Expectancy is one of these trading concepts that rarely receives a thorough explanation on the web because it is not very sexy. However trade expectancy and position sizing are two of the most important pieces to successful trading.
I am not preaching this lesson from the pulpit, high atop my cloud of mastery and divinity, but instead from the ground, bare foot, with the purposeful intent of advancing our trading abilities. That is my disclosure before you view my very humbling July trading expectancy. See below:
As you can see, I operated a net losing operation trading futures in the month of July, and expectancy took a radical turn for the worse last week. I will not begin to interpret this data, but instead will use this very unsuccessful data in our lesson today on expectancy. Let’s look at how expectancy is calculated:
EXPECTANCY = (Probability of Win * Average Win) – (Probability of Loss * Average Loss)
The very simple goal is to trade in a way that produces the largest expectancy number possible. It only takes some basic algebra to understand how to affect the outcome of this formula—you need to make the product of the first set of parentheses larger than the second product. We have three independent variables:
Therefore we have three areas available for improvement. We can increase our win rate, increase our average win, or decrease our average loss. (Simple, but not easy) If you start trading too tight in an attempt to decrease the average loss, then your win rate will tank and you will miss out on otherwise good trades. If you reach too far for bigger wins, then you are more susceptible to general market conditions, where price can stop working in your favor at any time—this is the nature of markets and why we spend much of our time studying the pillars of continuation, price and volume. Finally you can add filters and qualifiers for taking a trade with the effort of only taking the most “sure” trades.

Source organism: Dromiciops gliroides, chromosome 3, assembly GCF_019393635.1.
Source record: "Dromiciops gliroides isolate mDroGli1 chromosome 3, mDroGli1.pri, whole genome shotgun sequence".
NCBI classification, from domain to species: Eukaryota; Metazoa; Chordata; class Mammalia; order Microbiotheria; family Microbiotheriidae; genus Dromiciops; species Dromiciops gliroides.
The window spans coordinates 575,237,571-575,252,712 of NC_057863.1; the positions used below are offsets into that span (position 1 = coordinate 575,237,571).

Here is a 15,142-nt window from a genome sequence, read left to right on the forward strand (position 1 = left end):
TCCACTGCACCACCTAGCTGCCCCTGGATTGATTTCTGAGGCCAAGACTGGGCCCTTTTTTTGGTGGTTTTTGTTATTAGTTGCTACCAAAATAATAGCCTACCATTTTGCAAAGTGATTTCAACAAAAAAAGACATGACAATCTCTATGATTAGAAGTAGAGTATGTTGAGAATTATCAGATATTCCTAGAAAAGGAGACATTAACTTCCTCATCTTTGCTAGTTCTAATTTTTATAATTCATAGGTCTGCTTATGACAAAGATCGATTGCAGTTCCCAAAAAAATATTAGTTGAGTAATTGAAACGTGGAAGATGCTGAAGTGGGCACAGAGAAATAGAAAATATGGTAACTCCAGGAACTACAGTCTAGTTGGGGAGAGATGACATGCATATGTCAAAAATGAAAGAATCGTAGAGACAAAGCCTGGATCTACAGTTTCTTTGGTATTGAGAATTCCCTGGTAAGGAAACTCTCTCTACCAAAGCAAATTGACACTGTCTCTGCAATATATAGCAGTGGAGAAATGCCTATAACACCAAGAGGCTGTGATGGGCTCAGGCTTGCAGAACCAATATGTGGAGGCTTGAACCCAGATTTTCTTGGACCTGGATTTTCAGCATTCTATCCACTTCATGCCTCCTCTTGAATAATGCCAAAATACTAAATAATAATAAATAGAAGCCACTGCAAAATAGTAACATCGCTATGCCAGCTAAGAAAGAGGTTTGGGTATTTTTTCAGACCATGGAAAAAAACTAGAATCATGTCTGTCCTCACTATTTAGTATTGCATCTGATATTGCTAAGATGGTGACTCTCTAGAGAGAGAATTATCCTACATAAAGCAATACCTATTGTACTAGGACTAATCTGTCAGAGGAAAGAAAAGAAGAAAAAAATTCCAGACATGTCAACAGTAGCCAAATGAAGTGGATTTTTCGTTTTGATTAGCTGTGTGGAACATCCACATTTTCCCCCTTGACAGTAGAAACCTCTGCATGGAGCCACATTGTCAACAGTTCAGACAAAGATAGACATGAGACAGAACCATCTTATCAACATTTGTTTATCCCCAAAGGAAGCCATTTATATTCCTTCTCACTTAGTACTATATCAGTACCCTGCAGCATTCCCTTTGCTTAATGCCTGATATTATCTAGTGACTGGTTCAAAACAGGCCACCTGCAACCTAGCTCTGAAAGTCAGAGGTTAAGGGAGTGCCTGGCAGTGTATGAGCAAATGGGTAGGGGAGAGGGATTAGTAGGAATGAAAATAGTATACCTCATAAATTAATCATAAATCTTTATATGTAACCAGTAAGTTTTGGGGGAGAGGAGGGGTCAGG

Once we have an actual expectancy, we can calculate how we are likely to perform. Let’s run my numbers last month to demonstrate the concept:
Average July Expectancy = -1.16 ticks
Average Trades per day = 9.6
Trading Days in August = 21
Expected ticks earned (lost) = -233.86
As you can see, this is a tick losing enterprise, and without any adjustments this approach will lose about 11 ticks a day on average.
You can perform this basic math with any trading approach to see how your strategy fares. And you should. As a benchmark, the elite futures traders on my timeframe, the best of the best, have about a 1.5 tick expectancy.
If you are calculating expectancy on a stock or option trading strategy, it will usually make more sense to calculate your expectancy on a dollar basis as opposed to ticks because different stocks carry different daily ranges and your position sizing will adjust according to the dollar value of the instrument. Once you determine the expectancy, you simply roll it out on the # of trades you take per month. As enticing as it may be to take more trades using a positive expectancy method, BE SURE TO KEEP GOOD STATS, because you will likely see yourself deteriorating that expectation unless you keep your standards up.
Stay classy out there, and keep your expectancy on the uptick in August.If you enjoy the content at iBankCoin, please follow us on Twitter